BOSTON — About 20% of the U.S. population moves each year in a job transfer, and for most of these people one thing is almost certain: The move will cause major stress, according to a survey by done by the Marriott Corp.
Although American companies have long focused on what it costs to move employees--they spend about $15 billion a year doing so--less attention has been paid to how the move affects the employee's productivity in the new job.
Residence Inn by Marriott, an extended-stay hotel that draws about 12% of its business from people moved by their companies, found in a recent survey that businesses could do more to make a transfer less stressful for an employee.
The survey, based on interviews with 200 people who had been transferred in their jobs within the past 18 months, found that there was a large discrepancy between what employees hoped to get and what they did get from their employers in matters such as recommendations for schools and day care, cost-of-living increases, home buy-back options and employment assistance for spouses.
Dealing with these issues and other matters associated with moving, according to the survey, leaves two out of three employees feeling much stress after the move.
Spouses Suffered Too
Those particularly pained by moving were less satisfied with what their companies had offered to ease the transition, experienced more stress in adjusting to their new jobs and were less productive during the first few months after moving.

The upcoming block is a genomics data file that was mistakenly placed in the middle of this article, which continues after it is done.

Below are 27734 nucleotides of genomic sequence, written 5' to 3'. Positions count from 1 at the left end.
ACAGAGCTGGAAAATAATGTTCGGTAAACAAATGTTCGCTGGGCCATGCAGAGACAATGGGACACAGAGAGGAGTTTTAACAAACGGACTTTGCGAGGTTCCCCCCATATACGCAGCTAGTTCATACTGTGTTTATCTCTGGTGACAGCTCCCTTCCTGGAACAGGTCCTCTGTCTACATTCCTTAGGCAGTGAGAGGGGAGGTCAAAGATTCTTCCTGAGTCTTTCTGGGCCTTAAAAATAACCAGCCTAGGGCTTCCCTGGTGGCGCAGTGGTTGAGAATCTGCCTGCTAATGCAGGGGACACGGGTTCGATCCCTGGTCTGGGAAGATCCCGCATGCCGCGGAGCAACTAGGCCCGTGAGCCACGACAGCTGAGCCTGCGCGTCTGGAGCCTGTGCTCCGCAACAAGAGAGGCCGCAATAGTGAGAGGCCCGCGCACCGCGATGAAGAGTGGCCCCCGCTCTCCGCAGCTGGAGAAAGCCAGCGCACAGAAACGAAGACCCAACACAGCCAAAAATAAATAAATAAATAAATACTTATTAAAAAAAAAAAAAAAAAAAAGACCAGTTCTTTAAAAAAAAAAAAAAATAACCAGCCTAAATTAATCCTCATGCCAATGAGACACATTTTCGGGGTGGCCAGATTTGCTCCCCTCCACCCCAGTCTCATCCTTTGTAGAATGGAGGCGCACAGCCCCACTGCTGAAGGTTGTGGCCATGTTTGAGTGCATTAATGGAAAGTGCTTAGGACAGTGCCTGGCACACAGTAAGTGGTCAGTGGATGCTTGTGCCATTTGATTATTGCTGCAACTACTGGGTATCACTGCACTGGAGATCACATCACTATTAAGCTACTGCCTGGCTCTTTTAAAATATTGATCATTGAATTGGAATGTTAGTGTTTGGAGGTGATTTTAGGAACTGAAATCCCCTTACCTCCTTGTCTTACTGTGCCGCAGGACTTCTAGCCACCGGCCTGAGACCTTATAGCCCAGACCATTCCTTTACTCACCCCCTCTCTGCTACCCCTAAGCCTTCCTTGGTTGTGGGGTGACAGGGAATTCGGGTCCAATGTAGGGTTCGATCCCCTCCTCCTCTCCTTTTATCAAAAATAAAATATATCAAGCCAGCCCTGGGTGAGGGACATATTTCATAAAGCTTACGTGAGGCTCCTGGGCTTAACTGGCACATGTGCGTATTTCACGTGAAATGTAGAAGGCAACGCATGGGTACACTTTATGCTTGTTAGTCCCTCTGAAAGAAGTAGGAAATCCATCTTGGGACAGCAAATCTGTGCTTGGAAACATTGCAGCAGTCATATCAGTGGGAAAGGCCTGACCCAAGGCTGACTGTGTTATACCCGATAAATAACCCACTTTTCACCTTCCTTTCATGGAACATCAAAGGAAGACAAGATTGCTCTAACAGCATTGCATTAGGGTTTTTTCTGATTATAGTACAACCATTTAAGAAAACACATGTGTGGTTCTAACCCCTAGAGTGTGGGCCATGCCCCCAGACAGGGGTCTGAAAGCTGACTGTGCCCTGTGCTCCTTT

Further, 86% reported that their spouses found the move stressful, which contributed to the employee's stress level.
"If you can keep the home side happy, you typically have a less-stressed employee," said Andrea Goodman, vice president of sales and marketing for Marriott's Residence Inn.
The transfer itself can be motivating, however (half said that it was), but those most likely to become more productive after the move were either veterans of corporate transfers or did not have to spend time in temporary housing.
According to the survey, the typical transferee is a young man who is married and has children and makes about $40,000 a year. The women who are transferred, and there are many fewer of them, tend to be single.
From the companies' point of view, the increase in the number of dual-career couples and the number of employees who will accept marching orders without question has made it tougher to find truly mobile managers. As a result, many companies are beginning to offer enticements such as parties, special perquisites and mortgage assistance.
Even with the help of such benefits, the stress associated with a move can take time to overcome. Laura Herring, president of Impact Group, a consulting firm that focuses on relocation, said it often takes at least 18 months for an employee and his or her family to get over the stress having moved.